Correspondence from Thomas Cushing to Jasper Mauduit Regarding Passage of the Sugar Act

 

Thomas Cushing

Correspondence from Thomas Cushing to Jasper Mauduit Regarding Passage of the Sugar Act

Boston Novr. 17 1764

Sir,

This will be handed you by Mr Bela Lincoln, a Gentleman of my acquaintance whom I recommend to you [your] Patronage. Any respect shown him will be gratefully acknowledged; His Father is one of our Council, he himself is a Member of the House and Represents the Town of Sherburne & can Inform you, more particularly than I can do by Letter, of the Sentiments of the Members of the General Court respecting the late Act of Parliament as also relative to that which is proposed to be pass’d the next Sessions — The House of Representatives were clearly for making an ample & full declaration of the exclusive Right of the People of the Colonies to tax themselves & that they ought not be deprived of a right they had so long enjoyed & which they held by Birth & by Charter; but they coud not prevail with the Councill, tho they made several Tryalls, to be more explicit than they have been in the Petition sent you, in short they were reduced to this alternative either to join with the Council in the Petition  forwarded you by the Secretary or to petition by themselves & considering they had wrote you fully upon the matter of Rights ye last session & had sent you a small tract entituled, The Rights of the British Colonies in general & of the Province of the Massachusetts Bay in particular briefly stated, which they then desired & expected you woud make the best use of in your Power, they thought it ye less necessary to remonstrate by themselves at this time & therefore upon the whole determined to have the weight of the Council as far as they coud, & so concluded to join with them in the present petition tho’ not so full as they coud have wished — You will therefore collect the sentiments of the Representative Body of People rather from what they have heretofore sent you than from the present Address As the People throughout ye Continent are greatly alarm’d at this Infringement, as they apprehend, of their most Essential Rights, I hope their Sentiments will have their due weight with the Parliament. I conclude with great respect Your most humble servant,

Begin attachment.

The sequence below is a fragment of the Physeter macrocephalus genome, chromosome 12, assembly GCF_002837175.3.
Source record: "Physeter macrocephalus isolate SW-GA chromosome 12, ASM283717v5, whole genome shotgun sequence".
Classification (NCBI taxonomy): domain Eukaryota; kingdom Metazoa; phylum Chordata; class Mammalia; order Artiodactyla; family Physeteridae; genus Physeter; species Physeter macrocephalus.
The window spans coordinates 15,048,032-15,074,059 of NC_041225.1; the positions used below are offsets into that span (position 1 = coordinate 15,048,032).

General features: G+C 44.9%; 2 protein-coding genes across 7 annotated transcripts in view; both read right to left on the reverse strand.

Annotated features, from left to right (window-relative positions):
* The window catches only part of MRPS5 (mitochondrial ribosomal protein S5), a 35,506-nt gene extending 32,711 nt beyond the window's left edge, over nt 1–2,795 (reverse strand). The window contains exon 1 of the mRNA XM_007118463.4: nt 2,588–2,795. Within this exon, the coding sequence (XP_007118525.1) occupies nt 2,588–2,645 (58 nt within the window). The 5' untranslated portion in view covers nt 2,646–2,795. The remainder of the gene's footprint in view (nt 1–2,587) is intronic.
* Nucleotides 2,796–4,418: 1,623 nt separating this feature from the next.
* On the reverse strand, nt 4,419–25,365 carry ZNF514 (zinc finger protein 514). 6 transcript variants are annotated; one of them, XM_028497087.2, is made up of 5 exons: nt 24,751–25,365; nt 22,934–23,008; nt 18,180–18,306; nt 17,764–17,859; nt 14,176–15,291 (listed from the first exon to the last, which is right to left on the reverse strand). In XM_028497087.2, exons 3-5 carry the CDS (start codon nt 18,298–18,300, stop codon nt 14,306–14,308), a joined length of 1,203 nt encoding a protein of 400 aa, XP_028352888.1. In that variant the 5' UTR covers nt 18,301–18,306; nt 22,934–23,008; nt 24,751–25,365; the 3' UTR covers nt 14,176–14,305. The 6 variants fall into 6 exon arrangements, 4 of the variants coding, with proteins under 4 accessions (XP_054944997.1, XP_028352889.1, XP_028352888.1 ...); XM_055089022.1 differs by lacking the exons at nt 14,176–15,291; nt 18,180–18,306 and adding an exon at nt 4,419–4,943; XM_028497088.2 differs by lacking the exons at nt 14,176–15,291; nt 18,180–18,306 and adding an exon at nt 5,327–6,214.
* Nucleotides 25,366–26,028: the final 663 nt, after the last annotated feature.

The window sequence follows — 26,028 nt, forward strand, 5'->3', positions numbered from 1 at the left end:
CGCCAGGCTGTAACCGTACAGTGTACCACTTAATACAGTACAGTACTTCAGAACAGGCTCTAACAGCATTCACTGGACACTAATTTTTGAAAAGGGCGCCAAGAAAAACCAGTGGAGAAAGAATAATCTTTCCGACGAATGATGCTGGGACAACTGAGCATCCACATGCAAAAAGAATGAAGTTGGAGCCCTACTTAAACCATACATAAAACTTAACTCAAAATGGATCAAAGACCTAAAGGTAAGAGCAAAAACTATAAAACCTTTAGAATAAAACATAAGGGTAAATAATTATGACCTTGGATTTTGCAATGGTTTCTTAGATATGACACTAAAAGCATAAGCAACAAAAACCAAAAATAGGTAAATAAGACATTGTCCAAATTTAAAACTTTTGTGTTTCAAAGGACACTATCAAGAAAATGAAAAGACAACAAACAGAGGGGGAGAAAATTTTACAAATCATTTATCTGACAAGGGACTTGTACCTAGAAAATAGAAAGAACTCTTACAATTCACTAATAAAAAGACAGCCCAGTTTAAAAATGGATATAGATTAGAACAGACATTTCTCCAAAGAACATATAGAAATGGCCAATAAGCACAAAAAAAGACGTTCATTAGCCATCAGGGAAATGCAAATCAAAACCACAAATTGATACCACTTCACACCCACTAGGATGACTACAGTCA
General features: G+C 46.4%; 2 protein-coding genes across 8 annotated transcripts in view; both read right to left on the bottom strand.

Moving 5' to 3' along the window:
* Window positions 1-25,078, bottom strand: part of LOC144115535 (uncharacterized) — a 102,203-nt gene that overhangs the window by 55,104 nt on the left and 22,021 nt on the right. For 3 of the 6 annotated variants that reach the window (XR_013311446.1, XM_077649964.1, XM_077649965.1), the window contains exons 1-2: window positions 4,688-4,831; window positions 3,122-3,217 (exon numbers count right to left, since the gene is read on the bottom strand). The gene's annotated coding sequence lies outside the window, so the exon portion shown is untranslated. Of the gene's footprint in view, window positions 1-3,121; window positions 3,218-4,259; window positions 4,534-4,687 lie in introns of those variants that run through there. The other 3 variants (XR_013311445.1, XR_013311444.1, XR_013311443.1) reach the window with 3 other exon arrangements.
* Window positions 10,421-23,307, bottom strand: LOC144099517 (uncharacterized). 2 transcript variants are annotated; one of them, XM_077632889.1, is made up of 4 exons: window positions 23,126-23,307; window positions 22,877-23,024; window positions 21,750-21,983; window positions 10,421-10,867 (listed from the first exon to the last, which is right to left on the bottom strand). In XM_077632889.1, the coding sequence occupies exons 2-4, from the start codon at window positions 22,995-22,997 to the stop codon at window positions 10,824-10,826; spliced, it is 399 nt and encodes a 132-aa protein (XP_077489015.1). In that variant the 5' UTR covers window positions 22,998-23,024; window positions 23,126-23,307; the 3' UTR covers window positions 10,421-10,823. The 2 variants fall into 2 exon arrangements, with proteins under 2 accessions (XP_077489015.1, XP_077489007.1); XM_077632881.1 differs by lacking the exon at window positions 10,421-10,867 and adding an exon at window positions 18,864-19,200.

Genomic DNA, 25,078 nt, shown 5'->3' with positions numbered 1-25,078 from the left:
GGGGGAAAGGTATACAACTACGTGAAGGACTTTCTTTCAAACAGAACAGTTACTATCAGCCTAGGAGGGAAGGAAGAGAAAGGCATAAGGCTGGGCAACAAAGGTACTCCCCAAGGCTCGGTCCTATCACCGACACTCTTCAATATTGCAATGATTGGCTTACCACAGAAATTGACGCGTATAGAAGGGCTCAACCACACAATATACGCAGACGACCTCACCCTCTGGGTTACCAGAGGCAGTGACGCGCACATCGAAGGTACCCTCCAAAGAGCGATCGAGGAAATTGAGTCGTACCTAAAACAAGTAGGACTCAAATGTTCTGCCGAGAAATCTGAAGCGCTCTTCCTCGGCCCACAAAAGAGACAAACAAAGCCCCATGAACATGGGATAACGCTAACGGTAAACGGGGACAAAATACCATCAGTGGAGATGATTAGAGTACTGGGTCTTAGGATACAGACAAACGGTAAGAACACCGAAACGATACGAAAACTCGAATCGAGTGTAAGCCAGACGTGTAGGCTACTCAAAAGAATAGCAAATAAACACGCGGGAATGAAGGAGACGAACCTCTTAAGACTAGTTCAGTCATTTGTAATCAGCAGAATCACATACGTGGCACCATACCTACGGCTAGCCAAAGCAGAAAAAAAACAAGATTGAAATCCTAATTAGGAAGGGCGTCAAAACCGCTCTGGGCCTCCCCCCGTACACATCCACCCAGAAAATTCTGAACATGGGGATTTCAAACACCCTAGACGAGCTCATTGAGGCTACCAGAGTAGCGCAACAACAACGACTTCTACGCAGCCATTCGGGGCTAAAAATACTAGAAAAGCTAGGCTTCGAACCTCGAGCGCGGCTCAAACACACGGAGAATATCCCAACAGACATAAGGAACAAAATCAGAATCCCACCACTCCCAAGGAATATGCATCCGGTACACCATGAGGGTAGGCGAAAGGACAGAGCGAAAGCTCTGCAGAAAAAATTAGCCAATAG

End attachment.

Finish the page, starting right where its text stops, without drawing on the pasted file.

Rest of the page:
Thomas Cushing